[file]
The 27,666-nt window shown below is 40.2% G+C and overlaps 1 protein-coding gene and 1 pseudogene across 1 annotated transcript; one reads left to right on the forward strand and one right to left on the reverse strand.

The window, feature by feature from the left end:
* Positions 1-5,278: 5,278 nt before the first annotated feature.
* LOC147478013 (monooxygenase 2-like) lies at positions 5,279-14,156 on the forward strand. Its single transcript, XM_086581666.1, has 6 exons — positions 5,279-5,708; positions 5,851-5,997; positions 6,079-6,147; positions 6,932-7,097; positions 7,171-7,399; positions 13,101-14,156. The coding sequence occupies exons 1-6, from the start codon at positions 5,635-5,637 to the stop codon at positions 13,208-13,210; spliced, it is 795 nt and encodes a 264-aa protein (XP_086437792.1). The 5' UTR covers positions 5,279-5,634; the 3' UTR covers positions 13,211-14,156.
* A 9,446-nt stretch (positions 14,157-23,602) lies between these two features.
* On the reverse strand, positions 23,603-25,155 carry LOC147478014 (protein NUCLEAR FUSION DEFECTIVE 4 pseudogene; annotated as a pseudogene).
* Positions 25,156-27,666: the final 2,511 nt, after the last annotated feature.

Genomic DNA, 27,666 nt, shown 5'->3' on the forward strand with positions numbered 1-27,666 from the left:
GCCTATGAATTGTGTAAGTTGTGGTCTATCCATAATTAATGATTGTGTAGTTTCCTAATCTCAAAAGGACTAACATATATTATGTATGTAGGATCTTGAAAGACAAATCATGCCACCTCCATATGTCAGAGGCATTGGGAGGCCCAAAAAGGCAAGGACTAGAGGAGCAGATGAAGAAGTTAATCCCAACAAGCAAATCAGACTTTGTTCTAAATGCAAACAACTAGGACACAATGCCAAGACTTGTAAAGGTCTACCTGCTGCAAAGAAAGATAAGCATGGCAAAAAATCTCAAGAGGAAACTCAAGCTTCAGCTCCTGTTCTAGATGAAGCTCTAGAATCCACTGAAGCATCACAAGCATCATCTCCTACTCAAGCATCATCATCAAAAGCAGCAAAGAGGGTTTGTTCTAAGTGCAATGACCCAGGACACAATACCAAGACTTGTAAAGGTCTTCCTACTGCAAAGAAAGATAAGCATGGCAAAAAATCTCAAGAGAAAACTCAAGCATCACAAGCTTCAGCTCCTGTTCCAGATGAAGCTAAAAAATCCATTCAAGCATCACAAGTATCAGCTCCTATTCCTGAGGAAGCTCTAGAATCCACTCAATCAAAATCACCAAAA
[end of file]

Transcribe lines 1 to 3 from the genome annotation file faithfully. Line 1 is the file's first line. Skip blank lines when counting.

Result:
The 27,666-nt window shown below is 40.2% G+C and overlaps 1 protein-coding gene and 1 pseudogene across 1 annotated transcript; one reads left to right on the forward strand and one right to left on the reverse strand.

The window, feature by feature from the left end:
* Positions 1-5,278: 5,278 nt before the first annotated feature.